Insolvency rates up in Q1 2018
Insolvency rates in Q1 2018 have risen dramatically compared to Q4 2017 according to the latest government statistics.
These figures correspond with the current research from the Office for National Statistics (ONS), which indicate the UK market is undergoing the slowest period of GDP growth in the last five years.
In this article, we'll introduce you to the most recent statistics. Then, we'll explain how these compare to previous quarters, and which industries have been most drastically affected.
What has happened to insolvency rates in Q1 2018?
Here, we can see how insolvencies affected companies in England and Wales during Q1 of 2018.
These new figures show that the total number of new company insolvencies during Q1 2018 was 4,462. This total includes:
- Compulsory liquidations: 783
- Creditors' voluntary liquidations: 3,209
- Administrations: 367
- Company voluntary arrangements (CVAs): 102
Creditors' voluntary liquidations represented 72% of total insolvencies, while compulsory liquidations comprised 17.5%. All other types represented just 11.5% of insolvencies in Q1 2018 when combined.
How does this compare to insolvency rates in previous quarters?
Here's a brief overview of how these insolvency rates compare to figures published previously:
- Total company insolvencies fell 1.1% compared to Q4 2018, but rose 12.6% compared to Q1 2017.
- Compulsory liquidations rose by 26.3% compared to Q4 2018, but fell 6.6% compared to Q1 2017.
- Creditors' voluntary liquidations fell 8.9% compared to Q4 2018, but rose 19.7% compared to Q1 2017.
- Administrations rose by 15.7% compared to Q4 2018 and 2.3% compared to Q1 2017.
- CVAs rose by 85.5% compared to Q4 2018 and 18.6% compared to Q1 2017.
When considering these figures, you should bear in mind that CVAs reached a 20-year low in Q4 2018. Therefore, a comparatively small rise in overall numbers (47 in total) skews the statistics somewhat. The current rate correlates with the prevailing trend of figures recorded going back to Q1 2015. The CVA has become a more popular form of insolvency of late for the retail sector.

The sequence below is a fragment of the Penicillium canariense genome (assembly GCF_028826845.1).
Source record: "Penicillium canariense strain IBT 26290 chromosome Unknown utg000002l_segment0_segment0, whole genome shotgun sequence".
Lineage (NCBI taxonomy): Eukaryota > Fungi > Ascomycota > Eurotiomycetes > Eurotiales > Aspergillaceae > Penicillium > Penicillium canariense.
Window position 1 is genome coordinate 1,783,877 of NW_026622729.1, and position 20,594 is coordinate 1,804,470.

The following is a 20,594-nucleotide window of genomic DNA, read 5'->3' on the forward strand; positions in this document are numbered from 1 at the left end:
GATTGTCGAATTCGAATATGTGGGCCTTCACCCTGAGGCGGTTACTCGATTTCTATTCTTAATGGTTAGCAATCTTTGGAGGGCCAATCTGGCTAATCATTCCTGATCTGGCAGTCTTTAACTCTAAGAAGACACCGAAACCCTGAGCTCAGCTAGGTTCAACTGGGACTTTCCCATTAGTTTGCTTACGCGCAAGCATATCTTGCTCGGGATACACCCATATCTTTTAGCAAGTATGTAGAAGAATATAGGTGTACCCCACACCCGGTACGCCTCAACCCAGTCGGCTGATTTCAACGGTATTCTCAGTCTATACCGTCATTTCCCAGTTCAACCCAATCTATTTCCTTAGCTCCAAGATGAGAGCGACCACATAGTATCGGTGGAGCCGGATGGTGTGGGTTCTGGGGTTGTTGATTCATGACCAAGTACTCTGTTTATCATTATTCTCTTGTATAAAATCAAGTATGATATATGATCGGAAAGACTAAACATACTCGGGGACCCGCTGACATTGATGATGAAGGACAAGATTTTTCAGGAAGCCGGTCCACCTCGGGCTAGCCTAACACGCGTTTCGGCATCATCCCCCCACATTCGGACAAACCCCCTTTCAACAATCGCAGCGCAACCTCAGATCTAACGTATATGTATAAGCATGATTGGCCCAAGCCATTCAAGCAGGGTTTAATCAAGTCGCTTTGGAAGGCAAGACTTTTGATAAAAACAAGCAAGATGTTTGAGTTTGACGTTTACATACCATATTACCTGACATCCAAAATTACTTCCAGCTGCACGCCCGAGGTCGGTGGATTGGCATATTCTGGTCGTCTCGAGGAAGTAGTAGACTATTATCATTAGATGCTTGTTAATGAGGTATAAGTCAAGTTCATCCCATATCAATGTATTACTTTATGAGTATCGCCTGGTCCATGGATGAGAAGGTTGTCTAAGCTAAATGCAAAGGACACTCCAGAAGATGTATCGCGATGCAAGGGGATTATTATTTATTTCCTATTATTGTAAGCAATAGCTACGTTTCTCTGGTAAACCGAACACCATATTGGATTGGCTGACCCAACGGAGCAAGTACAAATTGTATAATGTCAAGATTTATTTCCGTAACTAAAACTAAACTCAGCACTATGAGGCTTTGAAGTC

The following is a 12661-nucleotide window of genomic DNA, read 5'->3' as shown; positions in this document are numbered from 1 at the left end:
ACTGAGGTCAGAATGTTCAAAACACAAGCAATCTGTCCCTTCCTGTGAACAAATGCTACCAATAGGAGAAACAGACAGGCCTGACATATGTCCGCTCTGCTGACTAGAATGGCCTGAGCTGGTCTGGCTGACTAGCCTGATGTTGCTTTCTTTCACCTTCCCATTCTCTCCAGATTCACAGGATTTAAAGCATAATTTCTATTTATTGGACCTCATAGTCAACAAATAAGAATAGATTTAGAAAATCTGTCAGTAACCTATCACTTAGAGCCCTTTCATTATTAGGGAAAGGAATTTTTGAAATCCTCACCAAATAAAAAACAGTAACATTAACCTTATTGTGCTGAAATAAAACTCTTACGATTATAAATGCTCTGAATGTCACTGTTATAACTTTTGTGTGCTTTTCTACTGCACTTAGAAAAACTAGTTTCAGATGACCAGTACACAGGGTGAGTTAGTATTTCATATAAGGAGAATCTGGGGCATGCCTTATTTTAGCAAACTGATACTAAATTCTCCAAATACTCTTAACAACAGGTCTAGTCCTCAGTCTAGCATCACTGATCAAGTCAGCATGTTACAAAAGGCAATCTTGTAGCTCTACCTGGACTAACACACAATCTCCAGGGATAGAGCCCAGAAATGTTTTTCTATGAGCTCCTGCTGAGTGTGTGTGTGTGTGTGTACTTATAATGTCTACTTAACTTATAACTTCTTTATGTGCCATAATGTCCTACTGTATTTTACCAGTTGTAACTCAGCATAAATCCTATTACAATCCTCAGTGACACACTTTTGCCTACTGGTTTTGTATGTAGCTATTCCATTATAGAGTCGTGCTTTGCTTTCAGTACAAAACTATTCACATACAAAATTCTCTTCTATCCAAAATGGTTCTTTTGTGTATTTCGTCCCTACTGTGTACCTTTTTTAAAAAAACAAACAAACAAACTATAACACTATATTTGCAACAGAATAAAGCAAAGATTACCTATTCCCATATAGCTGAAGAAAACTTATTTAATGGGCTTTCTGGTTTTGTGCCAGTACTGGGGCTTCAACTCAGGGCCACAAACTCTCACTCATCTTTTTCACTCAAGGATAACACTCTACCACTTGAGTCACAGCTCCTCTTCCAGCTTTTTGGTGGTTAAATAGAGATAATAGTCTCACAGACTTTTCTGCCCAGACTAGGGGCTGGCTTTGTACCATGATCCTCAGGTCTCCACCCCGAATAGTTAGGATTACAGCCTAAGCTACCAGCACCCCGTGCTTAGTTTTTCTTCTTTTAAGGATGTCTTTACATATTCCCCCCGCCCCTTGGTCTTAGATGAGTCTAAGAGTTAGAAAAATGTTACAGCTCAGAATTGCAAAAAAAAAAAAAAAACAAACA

Which industries have seen the highest rates of insolvencies?
As you might have inferred from recent headlines, the industries that have been worst affected by insolvencies during Q1 2018 have been construction, retail and (to a lesser extent) vehicle repair.
In the construction industry, output has slowed to just 0.1% (The Guardian). Carillion was the largest construction company to fall. However, this also appears to have pushed suppliers and other associated businesses towards insolvency.
The retail sector saw a host of household names enter statutory insolvency procedures. This included Toys R Us and electronics retailer Maplin.
However, in better news for business-owners, a host of companies have looked to restructure, and many have been successful. This trend was most prevalent in the casual dining sector.
With insolvency rates on the rise, it pays to keep a close eye on the market and develop a contingency plan in case trade winds aren't favourable. If you are in an 'at-risk' sector or have concerns about your company specifically, read our Worried Directors Guide.